HUDSON — Bryan Joachinson checked into a behavioral health center so something like this wouldn't happen.
He says he made decent grades at Hudson High School where he played as a defensive lineman on the varsity team. He graduated in 2011 and moved on to Pasco-Hernando State College. There were some flareups with his mental health along the way. He'd gotten them under control.
By April last year, he was 19 and on the final semester toward an associate's degree on a Bright Futures scholarship. But an ill-advised mushroom binge would be his derailment.
Bryan took so many, the hallucinations and delusions grabbed him and wouldn't let go. He remembers leaving his aunt's house before dawn one morning to walk 2 miles. He saw dandelions on the roadside that wilted as he approached. That day, he was caught trespassing at a Steak 'n Shake and told to leave.
He said his mind tricked him into thinking he was Jesus and that the rapture was nigh. The FBI was after him, he thought. He ruined his cellphone trying to walk across the surface of a pool.
After he called the police from home, thinking he'd heard a murder on his aunt's land line, his father took him to get help. Then things got so much worse.
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Bryan checked into the behavioral health unit of Medical Center of Trinity's West Pasco campus, 5637 Marine Parkway. During his stay of less than a week, he was still coming down from the mushrooms' psychosomatic effects and taking medication.
He says he would mingle sometimes on the center's patio but didn't tell any of the other patients his name. Mostly, he played ping-pong.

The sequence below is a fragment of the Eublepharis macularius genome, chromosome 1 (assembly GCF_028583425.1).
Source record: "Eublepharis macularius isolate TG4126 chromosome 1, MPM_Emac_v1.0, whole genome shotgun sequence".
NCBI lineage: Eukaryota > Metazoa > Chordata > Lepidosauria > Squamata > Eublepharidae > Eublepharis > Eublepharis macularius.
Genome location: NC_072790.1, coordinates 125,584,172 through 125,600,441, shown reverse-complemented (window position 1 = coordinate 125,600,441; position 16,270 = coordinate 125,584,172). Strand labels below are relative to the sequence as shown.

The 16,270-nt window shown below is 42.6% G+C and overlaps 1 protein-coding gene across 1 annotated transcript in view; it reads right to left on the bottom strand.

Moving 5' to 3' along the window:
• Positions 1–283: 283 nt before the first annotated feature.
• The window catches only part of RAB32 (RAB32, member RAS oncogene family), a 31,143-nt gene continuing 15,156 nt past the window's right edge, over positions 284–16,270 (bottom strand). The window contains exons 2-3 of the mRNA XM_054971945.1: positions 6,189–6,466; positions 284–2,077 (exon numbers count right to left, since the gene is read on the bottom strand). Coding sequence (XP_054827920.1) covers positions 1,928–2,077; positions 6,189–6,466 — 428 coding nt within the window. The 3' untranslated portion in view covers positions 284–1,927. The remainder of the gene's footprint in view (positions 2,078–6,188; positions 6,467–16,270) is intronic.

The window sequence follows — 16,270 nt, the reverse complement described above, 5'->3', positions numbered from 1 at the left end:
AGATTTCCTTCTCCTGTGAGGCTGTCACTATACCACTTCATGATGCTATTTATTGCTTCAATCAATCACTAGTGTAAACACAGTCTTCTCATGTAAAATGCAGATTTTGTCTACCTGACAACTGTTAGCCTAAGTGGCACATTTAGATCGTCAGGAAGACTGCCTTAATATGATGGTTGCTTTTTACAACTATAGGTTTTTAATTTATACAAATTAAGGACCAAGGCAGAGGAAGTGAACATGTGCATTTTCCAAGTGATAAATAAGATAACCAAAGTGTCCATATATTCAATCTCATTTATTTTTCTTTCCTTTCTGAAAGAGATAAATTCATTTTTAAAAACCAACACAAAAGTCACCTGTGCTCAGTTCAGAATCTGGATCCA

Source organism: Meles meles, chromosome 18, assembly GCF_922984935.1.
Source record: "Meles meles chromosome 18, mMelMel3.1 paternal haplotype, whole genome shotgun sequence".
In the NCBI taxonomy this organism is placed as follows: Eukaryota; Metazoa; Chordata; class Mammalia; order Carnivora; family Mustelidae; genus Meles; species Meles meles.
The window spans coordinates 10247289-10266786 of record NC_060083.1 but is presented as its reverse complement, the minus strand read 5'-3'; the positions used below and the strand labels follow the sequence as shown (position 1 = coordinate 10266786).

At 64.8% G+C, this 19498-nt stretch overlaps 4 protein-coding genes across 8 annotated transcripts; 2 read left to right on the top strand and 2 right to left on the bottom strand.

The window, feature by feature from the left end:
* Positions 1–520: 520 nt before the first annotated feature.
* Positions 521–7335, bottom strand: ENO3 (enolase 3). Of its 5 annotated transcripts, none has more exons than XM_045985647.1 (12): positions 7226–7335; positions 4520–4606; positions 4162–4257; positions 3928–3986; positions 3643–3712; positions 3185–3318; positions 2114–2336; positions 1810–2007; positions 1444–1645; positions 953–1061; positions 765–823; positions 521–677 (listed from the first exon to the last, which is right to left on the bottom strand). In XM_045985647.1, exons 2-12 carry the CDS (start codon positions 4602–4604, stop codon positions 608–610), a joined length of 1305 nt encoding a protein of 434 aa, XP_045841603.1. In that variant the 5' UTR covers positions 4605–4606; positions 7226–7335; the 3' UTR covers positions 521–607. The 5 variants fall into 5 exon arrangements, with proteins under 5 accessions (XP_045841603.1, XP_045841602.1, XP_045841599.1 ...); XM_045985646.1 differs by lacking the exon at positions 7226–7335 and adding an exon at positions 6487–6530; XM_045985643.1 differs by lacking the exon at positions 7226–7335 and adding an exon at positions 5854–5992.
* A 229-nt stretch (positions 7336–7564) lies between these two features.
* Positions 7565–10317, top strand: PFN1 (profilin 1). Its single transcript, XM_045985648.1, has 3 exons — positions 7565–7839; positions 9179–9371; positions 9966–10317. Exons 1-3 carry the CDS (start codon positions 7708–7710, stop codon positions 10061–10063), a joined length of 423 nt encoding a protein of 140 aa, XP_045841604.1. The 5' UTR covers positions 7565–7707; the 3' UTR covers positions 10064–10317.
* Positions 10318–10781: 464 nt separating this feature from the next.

He remembers almost nothing that happened on April 24, 2013. New Port Richey Police reports and an 18-year-old woman with the mental capacity of a 14-year-old described this:
Bryan and the woman were in separate wings of the center with a locked door between them. Surveillance video from just before 6 p.m. shows that Bryan sneaked through the door behind a hospital staff member and into the victim's unit. During the 45 minutes he was in that unit, the woman reported to a nurse, she was raped.
A physical exam found semen on the woman and "injuries consistent with rape," according to the report. She reported Bryan by name, described him and picked him out of a photo pack.
Detective Greg Williams questioned Bryan, who said he was never in the woman's unit. He didn't even know her. Perhaps the most damning part of the case: When Williams asked Bryan for a DNA sample, he said, according to Williams, "No. You might as well just take me to jail."
The surveillance video, the woman's story and Bryan's direct contradiction with video evidence was enough to give police probable cause for his arrest.
He was booked into the Land O'Lakes jail on a charge of involuntary sexual battery. Bail: $100,000.
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Jail isn't kind to men with rape charges.
Bryan said he woke up strapped to a chair in the jail's medical unit. He spent his first weeks alone there until a physician cleared him to go into general population.
As his case made its way through the State Attorney's Office, he said he lied to other inmates about his charge for as long as he could, but they found out. One day, as he was returning to his cell from Bible study, three men jumped him.
Bryan would be fine physically. His assailants mostly left cuts and bruises. Worse was the feeling of hopelessness. He sank further into depression as the calendar rounded off five months.